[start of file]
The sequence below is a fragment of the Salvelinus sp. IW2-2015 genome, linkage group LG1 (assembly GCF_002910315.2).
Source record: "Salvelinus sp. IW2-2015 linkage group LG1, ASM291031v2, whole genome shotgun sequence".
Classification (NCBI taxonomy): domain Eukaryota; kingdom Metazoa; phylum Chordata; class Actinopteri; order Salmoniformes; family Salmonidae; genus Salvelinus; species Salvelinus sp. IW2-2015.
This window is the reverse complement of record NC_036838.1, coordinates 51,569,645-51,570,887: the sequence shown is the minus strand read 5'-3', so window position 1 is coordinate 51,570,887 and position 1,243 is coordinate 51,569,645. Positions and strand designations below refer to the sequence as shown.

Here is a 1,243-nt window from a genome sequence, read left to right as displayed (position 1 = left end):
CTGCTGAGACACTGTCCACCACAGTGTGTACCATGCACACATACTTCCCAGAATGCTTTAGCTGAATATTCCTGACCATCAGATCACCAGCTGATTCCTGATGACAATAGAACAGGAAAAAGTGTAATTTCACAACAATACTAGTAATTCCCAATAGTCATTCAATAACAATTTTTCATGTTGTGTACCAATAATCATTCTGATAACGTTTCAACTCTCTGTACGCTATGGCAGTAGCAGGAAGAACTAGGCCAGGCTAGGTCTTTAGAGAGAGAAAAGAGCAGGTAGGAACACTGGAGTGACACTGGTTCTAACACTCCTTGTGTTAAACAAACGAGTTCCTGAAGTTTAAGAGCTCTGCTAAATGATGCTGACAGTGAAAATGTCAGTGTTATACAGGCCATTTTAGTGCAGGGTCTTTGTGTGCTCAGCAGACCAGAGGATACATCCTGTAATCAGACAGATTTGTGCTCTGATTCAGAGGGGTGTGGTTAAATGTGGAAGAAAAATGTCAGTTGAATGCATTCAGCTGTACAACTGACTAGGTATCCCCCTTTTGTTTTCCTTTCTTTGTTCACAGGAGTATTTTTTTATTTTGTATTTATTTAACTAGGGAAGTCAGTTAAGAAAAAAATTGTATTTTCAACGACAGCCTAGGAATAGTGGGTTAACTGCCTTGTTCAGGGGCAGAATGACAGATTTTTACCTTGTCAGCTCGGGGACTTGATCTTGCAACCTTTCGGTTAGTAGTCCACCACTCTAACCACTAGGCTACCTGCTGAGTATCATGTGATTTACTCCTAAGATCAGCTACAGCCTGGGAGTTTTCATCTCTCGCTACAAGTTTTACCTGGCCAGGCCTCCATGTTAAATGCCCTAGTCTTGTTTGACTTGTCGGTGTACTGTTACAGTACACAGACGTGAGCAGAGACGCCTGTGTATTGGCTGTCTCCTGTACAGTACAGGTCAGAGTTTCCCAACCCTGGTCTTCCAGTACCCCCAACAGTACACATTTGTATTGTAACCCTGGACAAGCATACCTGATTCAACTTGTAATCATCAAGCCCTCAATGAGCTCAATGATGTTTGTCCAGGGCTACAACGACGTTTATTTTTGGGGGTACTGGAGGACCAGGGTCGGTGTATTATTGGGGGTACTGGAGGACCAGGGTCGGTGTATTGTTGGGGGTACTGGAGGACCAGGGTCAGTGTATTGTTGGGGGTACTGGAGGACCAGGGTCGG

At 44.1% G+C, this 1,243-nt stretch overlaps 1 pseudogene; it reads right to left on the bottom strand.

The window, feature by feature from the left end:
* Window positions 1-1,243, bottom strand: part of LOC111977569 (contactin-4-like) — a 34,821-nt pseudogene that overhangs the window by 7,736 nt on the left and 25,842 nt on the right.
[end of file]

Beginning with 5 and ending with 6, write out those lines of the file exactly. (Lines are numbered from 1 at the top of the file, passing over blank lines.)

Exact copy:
Here is a 1,243-nt window from a genome sequence, read left to right as displayed (position 1 = left end):
CTGCTGAGACACTGTCCACCACAGTGTGTACCATGCACACATACTTCCCAGAATGCTTTAGCTGAATATTCCTGACCATCAGATCACCAGCTGATTCCTGATGACAATAGAACAGGAAAAAGTGTAATTTCACAACAATACTAGTAATTCCCAATAGTCATTCAATAACAATTTTTCATGTTGTGTACCAATAATCATTCTGATAACGTTTCAACTCTCTGTACGCTATGGCAGTAGCAGGAAGAACTAGGCCAGGCTAGGTCTTTAGAGAGAGAAAAGAGCAGGTAGGAACACTGGAGTGACACTGGTTCTAACACTCCTTGTGTTAAACAAACGAGTTCCTGAAGTTTAAGAGCTCTGCTAAATGATGCTGACAGTGAAAATGTCAGTGTTATACAGGCCATTTTAGTGCAGGGTCTTTGTGTGCTCAGCAGACCAGAGGATACATCCTGTAATCAGACAGATTTGTGCTCTGATTCAGAGGGGTGTGGTTAAATGTGGAAGAAAAATGTCAGTTGAATGCATTCAGCTGTACAACTGACTAGGTATCCCCCTTTTGTTTTCCTTTCTTTGTTCACAGGAGTATTTTTTTATTTTGTATTTATTTAACTAGGGAAGTCAGTTAAGAAAAAAATTGTATTTTCAACGACAGCCTAGGAATAGTGGGTTAACTGCCTTGTTCAGGGGCAGAATGACAGATTTTTACCTTGTCAGCTCGGGGACTTGATCTTGCAACCTTTCGGTTAGTAGTCCACCACTCTAACCACTAGGCTACCTGCTGAGTATCATGTGATTTACTCCTAAGATCAGCTACAGCCTGGGAGTTTTCATCTCTCGCTACAAGTTTTACCTGGCCAGGCCTCCATGTTAAATGCCCTAGTCTTGTTTGACTTGTCGGTGTACTGTTACAGTACACAGACGTGAGCAGAGACGCCTGTGTATTGGCTGTCTCCTGTACAGTACAGGTCAGAGTTTCCCAACCCTGGTCTTCCAGTACCCCCAACAGTACACATTTGTATTGTAACCCTGGACAAGCATACCTGATTCAACTTGTAATCATCAAGCCCTCAATGAGCTCAATGATGTTTGTCCAGGGCTACAACGACGTTTATTTTTGGGGGTACTGGAGGACCAGGGTCGGTGTATTATTGGGGGTACTGGAGGACCAGGGTCGGTGTATTGTTGGGGGTACTGGAGGACCAGGGTCAGTGTATTGTTGGGGGTACTGGAGGACCAGGGTCGG